Sorry about the long-windedness...

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Old 06-21-2007, 03:33 PM   #22  
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Amen to perspective!
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Old 06-21-2007, 04:21 PM   #23  
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What about the notion that the author is comparing apples to oranges when it comes to her surveys?

Of the 40 some percent who are overweight, how many think that Kate Moss is ideal? Of the folks who buy and drool over Glamour magazine, how many are morbidly obese? Of the 60 y o's who are overweight, how many want to look like Nicole Kidman?
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Old 06-22-2007, 01:27 PM   #24  
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Since most runway and magazine models are up to a full foot taller than I am, I haven't given them much thought as to what my body should look like compared to them.

For the most part, I think they look too boney. Plus they're all teenagers. Really women don't look like that.
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Old 06-26-2007, 06:26 PM   #25  
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I think that for a lot of people A leads to B. They cant get to or maintain the ideal and so give up entirely. "If I cant be thin I might as well enjoy my food".
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Old 07-24-2008, 07:02 AM   #26  
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I was about 16 when I discovered fashion magazines. I wanted to look just like the models but, despite dieting to a weight of 106, just couldn't manage it.

Then I saw the height and weight of a Cosmo cover girl posted inside the magazine. She was 5'11" and 120 lbs.
That was my first "aha" moment. I was at my adult height of 5'4" so I would never look like them, no matter how little I weighed.

I started looking elsewhere for the ideal to follow. The women in sports looked a lot healthier than those in fashion/acting/etc. They were muscular and fit, rather than wan and bony.

I think that, until we each have our own moment of illumination, we can't really begin to be comfortable with a reasonable goal for ourselves.

Someone else already pointed out that the ideals given us as examples are so unattainable that most of us set our goal weights way too low. Then our bodies rebel and we fail.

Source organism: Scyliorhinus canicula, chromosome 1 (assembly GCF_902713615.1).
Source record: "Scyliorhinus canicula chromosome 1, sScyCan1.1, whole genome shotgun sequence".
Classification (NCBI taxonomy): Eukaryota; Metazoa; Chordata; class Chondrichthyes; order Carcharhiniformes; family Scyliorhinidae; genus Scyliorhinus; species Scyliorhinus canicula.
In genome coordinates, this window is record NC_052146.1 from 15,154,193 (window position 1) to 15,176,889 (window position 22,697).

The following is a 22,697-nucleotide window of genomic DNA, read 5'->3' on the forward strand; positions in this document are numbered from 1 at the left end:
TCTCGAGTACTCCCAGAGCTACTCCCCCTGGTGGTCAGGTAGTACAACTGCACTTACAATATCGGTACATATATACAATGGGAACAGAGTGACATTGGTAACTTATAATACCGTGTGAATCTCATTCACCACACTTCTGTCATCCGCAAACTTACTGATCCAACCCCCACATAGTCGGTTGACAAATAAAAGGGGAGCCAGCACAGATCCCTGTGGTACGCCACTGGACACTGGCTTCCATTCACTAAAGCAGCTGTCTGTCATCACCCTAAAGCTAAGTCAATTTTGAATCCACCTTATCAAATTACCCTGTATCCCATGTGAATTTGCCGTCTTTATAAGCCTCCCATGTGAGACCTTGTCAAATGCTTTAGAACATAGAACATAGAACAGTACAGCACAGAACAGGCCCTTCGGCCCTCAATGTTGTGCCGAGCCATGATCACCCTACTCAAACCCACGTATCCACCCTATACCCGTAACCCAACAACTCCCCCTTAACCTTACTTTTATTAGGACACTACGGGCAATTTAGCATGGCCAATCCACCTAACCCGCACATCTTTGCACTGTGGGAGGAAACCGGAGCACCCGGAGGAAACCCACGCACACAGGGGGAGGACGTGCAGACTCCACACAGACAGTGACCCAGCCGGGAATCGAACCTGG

The diet "industry" wants us to fail. If we suceed we no longer need their products and they don't make any more money from us.

Celebrities/models don't get work unless they are skeletal. They are rewarded for being thin and pressed on us as ideals so that we will continue to spend money to look like them.

How to break this cycle? I don't know.

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Old 08-17-2008, 02:58 AM   #27  
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I am of German and Russian heritage, I am tall, I wear a size 11 shoe. I am a big girl. I'm not trying to cop out of being fat by saying, "Oh, I have big bones." I am painfully aware of how fat I am. But, nonetheless, naturally, I am a big girl. My parents divorced when I was pretty young. My mother, who is also a big girl, has been on EVERY diet known to man. One of my earliest memories of her is of being on the banana and skim milk diet. I think my dad decided not to marry another woman with such severe body issues as my mom. My dad married my stepmother when I was eight years old. She was 5'7" wore a size six shoe and weighed 105 lbs. By the time I was nine, I could wear her clothing and shoes. By ten, her clothing and shoes were too small for me. After a lifetime of watching my mother hate her body (we are built just alike), I moved in with my stepmother and dad. I was 12. I was 5'4" and 125 lbs. My stepmother continually told me how fat I was and sent me to aerobics almost daily. (To this day, I won't do an aerobics class.) She must have been right, obviously my mother was fat otherwise she wouldn't be dieting all the time, and I was way heavier than SM and she was taller! I mean, SM had the body you saw in the magazines. I hated myself. I hated my body. I thought I should have weighed under 100 lbs. and tortured myself because I didn't. I carried my distorted body image until I was in my early twenties. I was 5'9" and weighed about 155. I finally realized that to weigh 105 lbs, I would have to cut a leg off. At 155, there was no more weight that could come off. So, after a long and boring and completely unrelated story, I say body image and trying to attain the unattainable is the problem. But thanks for listening, it was really quite cathartic for me.

Last edited by 150reasons; 08-17-2008 at 02:59 AM.